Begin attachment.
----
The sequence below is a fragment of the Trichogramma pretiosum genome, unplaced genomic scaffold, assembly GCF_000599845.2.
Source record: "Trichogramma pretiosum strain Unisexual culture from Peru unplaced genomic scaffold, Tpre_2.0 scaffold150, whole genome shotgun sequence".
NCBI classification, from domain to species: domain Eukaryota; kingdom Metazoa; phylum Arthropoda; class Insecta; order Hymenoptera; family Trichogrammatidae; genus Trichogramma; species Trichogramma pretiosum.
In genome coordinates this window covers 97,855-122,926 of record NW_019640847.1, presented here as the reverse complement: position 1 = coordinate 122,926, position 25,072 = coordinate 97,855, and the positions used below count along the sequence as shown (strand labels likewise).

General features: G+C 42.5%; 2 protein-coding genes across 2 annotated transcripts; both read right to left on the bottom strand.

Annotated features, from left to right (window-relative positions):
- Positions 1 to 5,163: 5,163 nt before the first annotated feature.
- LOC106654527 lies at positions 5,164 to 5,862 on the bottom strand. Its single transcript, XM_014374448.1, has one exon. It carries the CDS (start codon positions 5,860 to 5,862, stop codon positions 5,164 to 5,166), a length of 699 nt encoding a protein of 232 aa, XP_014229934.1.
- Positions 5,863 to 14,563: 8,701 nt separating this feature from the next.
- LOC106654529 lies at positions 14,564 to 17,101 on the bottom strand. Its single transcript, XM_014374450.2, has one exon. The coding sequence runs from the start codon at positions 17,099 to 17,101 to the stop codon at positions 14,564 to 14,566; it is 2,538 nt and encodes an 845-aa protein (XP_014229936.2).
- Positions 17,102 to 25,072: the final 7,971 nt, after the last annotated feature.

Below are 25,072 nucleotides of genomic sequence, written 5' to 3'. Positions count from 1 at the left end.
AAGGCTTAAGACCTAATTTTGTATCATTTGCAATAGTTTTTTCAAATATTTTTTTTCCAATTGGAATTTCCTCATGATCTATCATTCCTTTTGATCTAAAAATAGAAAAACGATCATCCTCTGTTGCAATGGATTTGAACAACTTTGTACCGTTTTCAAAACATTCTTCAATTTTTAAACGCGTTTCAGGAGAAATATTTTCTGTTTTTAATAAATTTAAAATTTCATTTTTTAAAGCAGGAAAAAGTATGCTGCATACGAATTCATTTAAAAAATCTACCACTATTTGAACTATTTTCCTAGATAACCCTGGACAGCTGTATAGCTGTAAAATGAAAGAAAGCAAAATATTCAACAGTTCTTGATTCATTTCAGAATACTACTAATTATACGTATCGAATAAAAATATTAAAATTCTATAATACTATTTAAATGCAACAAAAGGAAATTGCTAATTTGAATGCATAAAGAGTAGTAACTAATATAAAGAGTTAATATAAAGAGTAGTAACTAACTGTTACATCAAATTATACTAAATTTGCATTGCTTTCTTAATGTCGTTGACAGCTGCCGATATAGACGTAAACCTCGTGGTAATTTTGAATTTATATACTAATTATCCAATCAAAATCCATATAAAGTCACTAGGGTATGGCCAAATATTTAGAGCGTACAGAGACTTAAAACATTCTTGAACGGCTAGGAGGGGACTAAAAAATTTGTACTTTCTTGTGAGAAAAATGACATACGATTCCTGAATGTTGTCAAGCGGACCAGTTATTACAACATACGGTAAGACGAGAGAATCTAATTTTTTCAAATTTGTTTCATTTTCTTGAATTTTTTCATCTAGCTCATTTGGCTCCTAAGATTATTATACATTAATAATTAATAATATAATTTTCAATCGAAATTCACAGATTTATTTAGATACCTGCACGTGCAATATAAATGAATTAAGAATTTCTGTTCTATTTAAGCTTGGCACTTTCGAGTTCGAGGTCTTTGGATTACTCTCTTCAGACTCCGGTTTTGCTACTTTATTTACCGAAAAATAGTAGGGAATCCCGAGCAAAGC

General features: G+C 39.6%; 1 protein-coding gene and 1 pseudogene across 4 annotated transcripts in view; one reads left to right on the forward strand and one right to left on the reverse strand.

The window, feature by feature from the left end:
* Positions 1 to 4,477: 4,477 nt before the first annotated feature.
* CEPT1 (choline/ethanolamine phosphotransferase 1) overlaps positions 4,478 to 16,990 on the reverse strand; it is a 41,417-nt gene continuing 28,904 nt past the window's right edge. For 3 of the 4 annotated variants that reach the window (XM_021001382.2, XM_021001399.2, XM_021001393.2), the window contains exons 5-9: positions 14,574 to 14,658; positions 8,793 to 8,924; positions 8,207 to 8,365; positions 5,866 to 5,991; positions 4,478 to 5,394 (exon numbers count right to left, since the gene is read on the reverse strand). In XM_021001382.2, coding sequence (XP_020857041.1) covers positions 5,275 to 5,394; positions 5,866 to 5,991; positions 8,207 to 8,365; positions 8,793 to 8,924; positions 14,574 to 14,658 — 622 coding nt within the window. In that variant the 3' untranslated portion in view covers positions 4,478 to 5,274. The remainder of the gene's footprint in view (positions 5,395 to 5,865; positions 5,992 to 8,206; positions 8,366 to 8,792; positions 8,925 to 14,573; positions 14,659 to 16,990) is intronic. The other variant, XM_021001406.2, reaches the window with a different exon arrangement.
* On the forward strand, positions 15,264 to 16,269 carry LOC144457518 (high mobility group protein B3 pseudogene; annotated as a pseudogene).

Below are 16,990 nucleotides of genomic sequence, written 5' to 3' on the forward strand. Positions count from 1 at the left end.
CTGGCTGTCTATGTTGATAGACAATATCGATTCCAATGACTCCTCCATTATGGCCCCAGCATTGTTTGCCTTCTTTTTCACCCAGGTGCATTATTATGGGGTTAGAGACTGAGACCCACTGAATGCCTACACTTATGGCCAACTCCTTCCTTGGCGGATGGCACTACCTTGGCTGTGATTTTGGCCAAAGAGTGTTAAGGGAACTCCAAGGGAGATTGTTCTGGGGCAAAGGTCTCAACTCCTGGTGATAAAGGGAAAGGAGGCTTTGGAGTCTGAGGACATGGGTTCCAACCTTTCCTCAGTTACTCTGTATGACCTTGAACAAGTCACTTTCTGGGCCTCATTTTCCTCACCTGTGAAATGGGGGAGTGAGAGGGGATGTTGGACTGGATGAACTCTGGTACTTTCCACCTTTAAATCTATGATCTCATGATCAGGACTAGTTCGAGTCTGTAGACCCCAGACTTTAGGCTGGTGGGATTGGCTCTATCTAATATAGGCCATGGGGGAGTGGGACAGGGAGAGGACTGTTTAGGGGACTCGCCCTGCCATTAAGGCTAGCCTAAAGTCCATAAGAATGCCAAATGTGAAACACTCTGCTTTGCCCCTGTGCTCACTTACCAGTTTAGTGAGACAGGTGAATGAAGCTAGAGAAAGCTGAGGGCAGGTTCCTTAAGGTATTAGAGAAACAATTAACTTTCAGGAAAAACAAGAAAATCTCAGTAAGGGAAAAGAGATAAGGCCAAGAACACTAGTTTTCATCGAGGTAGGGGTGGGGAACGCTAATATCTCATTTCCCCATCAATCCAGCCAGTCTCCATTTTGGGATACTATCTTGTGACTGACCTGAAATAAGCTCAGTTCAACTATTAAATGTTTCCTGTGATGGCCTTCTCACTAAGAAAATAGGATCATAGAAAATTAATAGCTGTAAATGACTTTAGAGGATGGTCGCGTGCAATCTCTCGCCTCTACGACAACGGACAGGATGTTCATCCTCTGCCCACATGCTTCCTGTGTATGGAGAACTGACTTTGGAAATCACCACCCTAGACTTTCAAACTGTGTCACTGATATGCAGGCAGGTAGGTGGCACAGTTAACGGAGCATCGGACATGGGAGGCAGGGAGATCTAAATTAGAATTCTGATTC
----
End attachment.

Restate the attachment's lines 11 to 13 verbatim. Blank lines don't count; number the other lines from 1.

- Positions 17,102 to 25,072: the final 7,971 nt, after the last annotated feature.

Below are 25,072 nucleotides of genomic sequence, written 5' to 3'. Positions count from 1 at the left end.
AAGGCTTAAGACCTAATTTTGTATCATTTGCAATAGTTTTTTCAAATATTTTTTTTCCAATTGGAATTTCCTCATGATCTATCATTCCTTTTGATCTAAAAATAGAAAAACGATCATCCTCTGTTGCAATGGATTTGAACAACTTTGTACCGTTTTCAAAACATTCTTCAATTTTTAAACGCGTTTCAGGAGAAATATTTTCTGTTTTTAATAAATTTAAAATTTCATTTTTTAAAGCAGGAAAAAGTATGCTGCATACGAATTCATTTAAAAAATCTACCACTATTTGAACTATTTTCCTAGATAACCCTGGACAGCTGTATAGCTGTAAAATGAAAGAAAGCAAAATATTCAACAGTTCTTGATTCATTTCAGAATACTACTAATTATACGTATCGAATAAAAATATTAAAATTCTATAATACTATTTAAATGCAACAAAAGGAAATTGCTAATTTGAATGCATAAAGAGTAGTAACTAATATAAAGAGTTAATATAAAGAGTAGTAACTAACTGTTACATCAAATTATACTAAATTTGCATTGCTTTCTTAATGTCGTTGACAGCTGCCGATATAGACGTAAACCTCGTGGTAATTTTGAATTTATATACTAATTATCCAATCAAAATCCATATAAAGTCACTAGGGTATGGCCAAATATTTAGAGCGTACAGAGACTTAAAACATTCTTGAACGGCTAGGAGGGGACTAAAAAATTTGTACTTTCTTGTGAGAAAAATGACATACGATTCCTGAATGTTGTCAAGCGGACCAGTTATTACAACATACGGTAAGACGAGAGAATCTAATTTTTTCAAATTTGTTTCATTTTCTTGAATTTTTTCATCTAGCTCATTTGGCTCCTAAGATTATTATACATTAATAATTAATAATATAATTTTCAATCGAAATTCACAGATTTATTTAGATACCTGCACGTGCAATATAAATGAATTAAGAATTTCTGTTCTATTTAAGCTTGGCACTTTCGAGTTCGAGGTCTTTGGATTACTCTCTTCAGACTCCGGTTTTGCTACTTTATTTACCGAAAAATAGTAGGGAATCCCGAGCAAAGC